Brad Lancaster 19:42
Yeah. But there's worse scorched earth approaches than that.
Ethan Waldman 19:48
Brad Lancaster 19:51
So and and I'll just add this to you rather than bleaching all your water for all uses including irrigation of your plants. If you irrigate for your tank, why don't you only treat the water that you're using to drink? Sure. Simplify the system that way. Yeah. So only treat water for the needs that need treated water. Right. Right, that can dramatically reduce the costs, the size and cost of the system.
Ethan Waldman 20:26
Sure. So I have so many different different you've said so many things that I want to follow up on. But I actually was thinking maybe, could you tell us about about your re or sorry, Your rainwater harvesting system at your own home? You know, you mentioned or you told me in advance that you know, you only have 400 square feet of roof catchment. And you live in the desert. So tell tell us about your system. Yeah,
Brad Lancaster 20:56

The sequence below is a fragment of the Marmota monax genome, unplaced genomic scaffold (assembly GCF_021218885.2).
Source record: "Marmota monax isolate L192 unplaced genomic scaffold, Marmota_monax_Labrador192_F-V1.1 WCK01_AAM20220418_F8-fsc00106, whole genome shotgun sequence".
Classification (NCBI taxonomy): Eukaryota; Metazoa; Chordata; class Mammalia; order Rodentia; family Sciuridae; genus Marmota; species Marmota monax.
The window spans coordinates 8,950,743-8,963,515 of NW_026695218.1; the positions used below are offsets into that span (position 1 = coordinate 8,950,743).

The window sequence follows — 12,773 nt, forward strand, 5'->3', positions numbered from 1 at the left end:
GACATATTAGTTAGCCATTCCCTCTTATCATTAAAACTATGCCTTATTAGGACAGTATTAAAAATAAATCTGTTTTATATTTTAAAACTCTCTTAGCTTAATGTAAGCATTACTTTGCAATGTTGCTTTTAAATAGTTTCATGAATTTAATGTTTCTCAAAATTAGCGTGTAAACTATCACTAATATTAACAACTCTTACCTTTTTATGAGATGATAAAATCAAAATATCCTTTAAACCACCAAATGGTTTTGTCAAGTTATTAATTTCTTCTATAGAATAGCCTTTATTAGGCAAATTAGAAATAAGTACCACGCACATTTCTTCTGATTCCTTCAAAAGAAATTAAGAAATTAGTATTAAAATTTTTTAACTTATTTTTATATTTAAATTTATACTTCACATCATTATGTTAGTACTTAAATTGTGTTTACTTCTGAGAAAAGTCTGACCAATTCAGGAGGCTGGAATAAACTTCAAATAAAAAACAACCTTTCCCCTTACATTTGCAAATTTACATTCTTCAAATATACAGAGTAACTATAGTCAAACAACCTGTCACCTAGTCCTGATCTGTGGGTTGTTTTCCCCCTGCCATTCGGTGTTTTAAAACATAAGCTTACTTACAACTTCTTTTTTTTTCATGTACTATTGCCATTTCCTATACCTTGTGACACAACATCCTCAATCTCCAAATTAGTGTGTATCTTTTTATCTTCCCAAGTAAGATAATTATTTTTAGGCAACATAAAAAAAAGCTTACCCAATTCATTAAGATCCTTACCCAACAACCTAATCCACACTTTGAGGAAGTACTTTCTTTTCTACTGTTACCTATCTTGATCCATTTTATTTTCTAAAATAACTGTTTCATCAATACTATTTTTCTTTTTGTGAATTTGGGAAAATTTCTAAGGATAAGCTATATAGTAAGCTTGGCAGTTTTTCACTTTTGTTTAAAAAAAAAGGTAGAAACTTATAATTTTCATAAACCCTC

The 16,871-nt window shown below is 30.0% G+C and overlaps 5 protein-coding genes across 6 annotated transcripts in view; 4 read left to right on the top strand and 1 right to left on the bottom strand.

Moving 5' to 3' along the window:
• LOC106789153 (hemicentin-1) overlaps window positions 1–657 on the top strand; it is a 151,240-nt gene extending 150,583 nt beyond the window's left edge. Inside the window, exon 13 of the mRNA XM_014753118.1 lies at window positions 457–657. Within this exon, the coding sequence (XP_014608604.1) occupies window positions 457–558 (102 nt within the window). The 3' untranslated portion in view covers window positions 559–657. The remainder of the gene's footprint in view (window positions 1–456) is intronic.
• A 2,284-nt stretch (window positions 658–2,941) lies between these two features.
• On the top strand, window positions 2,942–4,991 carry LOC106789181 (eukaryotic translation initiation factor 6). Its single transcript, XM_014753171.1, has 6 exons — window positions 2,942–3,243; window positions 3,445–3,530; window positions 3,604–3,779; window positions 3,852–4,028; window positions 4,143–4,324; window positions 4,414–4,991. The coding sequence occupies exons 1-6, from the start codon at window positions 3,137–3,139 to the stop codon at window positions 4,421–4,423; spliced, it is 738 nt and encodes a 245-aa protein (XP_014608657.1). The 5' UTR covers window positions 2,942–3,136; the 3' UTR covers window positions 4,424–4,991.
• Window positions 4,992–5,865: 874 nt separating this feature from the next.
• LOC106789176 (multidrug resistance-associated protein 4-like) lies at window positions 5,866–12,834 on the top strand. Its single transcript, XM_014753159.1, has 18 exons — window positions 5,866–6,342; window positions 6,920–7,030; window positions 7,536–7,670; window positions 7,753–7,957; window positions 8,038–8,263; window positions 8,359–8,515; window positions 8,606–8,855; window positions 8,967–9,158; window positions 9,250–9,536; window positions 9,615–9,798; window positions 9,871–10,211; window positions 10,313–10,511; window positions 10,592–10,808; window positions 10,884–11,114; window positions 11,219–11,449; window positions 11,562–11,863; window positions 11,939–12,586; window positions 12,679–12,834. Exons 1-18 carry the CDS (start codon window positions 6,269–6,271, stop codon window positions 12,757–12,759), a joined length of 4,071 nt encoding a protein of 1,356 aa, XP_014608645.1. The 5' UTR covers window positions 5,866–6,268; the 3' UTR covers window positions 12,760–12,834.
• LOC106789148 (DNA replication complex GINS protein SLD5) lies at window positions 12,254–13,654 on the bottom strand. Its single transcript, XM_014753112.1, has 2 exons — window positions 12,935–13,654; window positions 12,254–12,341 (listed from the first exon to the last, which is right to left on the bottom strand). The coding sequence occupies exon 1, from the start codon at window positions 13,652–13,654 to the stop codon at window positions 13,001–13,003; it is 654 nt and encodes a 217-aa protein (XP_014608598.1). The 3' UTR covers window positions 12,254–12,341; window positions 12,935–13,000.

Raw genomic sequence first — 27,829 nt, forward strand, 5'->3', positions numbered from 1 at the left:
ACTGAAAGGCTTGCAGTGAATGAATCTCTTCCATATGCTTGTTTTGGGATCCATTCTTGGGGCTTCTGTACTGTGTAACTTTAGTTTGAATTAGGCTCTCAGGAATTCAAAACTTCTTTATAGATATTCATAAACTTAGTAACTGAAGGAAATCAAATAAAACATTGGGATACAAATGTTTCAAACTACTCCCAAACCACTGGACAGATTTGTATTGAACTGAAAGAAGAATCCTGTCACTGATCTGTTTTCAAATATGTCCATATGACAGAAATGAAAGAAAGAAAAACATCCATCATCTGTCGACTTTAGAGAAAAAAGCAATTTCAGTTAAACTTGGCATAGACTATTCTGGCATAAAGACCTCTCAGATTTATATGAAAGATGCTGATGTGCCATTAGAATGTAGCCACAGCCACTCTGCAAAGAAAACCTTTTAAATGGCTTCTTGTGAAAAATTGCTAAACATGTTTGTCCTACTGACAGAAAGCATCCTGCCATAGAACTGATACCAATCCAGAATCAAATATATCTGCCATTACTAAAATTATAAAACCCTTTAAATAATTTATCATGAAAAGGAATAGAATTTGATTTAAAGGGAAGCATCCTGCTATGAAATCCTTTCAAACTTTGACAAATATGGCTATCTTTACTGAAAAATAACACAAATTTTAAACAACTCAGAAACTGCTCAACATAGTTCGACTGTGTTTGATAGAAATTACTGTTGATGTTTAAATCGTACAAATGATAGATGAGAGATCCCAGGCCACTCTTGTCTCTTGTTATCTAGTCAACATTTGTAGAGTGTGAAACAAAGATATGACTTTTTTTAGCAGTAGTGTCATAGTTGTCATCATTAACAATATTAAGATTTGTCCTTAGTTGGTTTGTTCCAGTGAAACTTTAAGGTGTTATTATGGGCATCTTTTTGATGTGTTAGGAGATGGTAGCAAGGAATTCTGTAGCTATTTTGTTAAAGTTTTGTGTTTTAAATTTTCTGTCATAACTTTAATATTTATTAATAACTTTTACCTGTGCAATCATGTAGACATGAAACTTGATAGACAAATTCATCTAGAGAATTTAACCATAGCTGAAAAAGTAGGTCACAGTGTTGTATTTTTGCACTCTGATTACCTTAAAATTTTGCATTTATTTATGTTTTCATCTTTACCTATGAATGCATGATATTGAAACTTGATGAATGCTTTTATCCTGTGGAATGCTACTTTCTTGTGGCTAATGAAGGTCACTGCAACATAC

so I live in Tucson, Arizona, where we get 11 inches of rain in an average year. I live in a 200 square foot on footprint, tiny home. out that would be interior space is 200 square feet. But um, I've added a porch covered porch on the east side to shade me from the morning sun and give me an outdoor kitchen area. So that gives me an additional 100 square feet of roof for total 300. And then I have also collect water from the joining house section of that roof to up to 400 square foot of catchment area roof catchment area, and I have to 1000 gallon tanks. And so for a total of 2000 gallons tank capacity for the structure. And in an average year of rainfall that that provides me with 95% of my all my domestic water needs drinking cooking, bathing, irrigation for and just around the structure. Now, we are in an extreme drought right now this is the driest on record in Tucson. So instead of getting our typical 11 inches of rain a year, we got four. So my tanks are very low. And now I'm reserving the use of that water only for drinking and cooking. Okay, all other uses, I've ceased. And I do have the luxury of having city water backup. And so I'm using that now for my bathing and you know washing of clothes. So that my drinking rainwater drinking water supply can make it till the next rain, which may not be until the summer so six months away.